If I was to embark upon it, I'd pipe it in such a way to allow me to replace that last piece at some point in the future if/when we have the floor up in the bathroom for any reason.
     
  9. Agile

    Agile

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    You can in theory do it yourself.

    But have to notify your water supplier who will want to see the pipe laying in the trench before covering and also in theory when you make a connection to the supply.

    Use 32 mm tube.

    I don't see the point in replacing most of it if you don't replace everything while you are at it.

    Both to get rid of the lead and to improve the flow rate.

    Tony
     
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  11. Christian and Beccy

    Christian and Beccy

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    Tony, I agree. That said, the long run will be under the new driveway, so I'll be covering it soon with hard-standing one way or the other.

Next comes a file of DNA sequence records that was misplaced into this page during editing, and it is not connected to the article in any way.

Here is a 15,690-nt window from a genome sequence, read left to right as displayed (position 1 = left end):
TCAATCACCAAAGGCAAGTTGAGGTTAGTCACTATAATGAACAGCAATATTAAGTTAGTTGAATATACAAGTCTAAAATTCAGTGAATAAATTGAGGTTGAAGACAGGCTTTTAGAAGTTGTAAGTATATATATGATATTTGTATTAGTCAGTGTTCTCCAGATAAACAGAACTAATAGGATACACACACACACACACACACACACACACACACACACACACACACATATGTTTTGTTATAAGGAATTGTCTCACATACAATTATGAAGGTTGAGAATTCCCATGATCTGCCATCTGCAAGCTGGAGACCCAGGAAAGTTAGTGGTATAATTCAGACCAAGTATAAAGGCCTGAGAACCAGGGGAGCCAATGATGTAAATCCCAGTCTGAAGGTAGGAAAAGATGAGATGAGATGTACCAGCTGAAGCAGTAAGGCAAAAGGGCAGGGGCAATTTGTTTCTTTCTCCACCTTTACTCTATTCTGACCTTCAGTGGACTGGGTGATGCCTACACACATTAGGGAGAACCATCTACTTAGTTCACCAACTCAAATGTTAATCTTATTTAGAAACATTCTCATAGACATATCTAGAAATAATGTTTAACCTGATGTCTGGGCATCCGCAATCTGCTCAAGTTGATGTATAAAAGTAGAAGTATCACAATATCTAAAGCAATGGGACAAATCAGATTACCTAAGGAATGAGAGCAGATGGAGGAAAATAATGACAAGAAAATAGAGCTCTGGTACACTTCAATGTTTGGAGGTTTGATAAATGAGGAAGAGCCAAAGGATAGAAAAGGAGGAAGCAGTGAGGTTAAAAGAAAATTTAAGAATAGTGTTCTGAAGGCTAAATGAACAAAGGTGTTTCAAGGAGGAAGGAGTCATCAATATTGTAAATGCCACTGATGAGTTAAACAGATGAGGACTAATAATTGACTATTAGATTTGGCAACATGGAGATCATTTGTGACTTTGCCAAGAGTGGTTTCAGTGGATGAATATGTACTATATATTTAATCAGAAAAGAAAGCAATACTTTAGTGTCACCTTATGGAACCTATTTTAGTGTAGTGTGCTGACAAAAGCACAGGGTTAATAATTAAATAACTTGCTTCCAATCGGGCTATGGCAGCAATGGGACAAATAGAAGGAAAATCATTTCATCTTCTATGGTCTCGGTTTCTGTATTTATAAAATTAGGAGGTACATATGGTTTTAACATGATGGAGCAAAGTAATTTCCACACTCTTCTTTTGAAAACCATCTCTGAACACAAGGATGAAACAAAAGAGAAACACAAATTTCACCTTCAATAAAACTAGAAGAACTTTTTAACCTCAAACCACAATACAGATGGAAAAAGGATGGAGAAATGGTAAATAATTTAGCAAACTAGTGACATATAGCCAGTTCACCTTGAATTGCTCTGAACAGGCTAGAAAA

I don't have an issue with flow rate, I'm purely thinking of doing this to get rid of the lead, which I'm told is unhealthy. Naturally I'd prefer not to do the work, so if it really is an insignificant problem, I'll leave it as it is.
     
  12. ree

    ree

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    The utility (in my limited experience) wont make any re-connections without inspecting the new supply pipe (and trench) all the way into the internal stop cock - partial replacements of the lead service wont fly.

    Lead seems to be most unhealthy for very young children but it cant be much good for anybody?
     
  13. Christian and Beccy

    Christian and Beccy

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    As an update to this, I had all but conceded to not replacing this pipe until my Father-in-Law told me that he believes the pipe is Galvanised, not lead.

    Whilst I initially thought this was good news, I have read that Galvanised pipe is very likely to be rusty inside.

    Bearing mind that my property was built in 1929 and I don't have a notable issue with flow rate, would replacement be justified?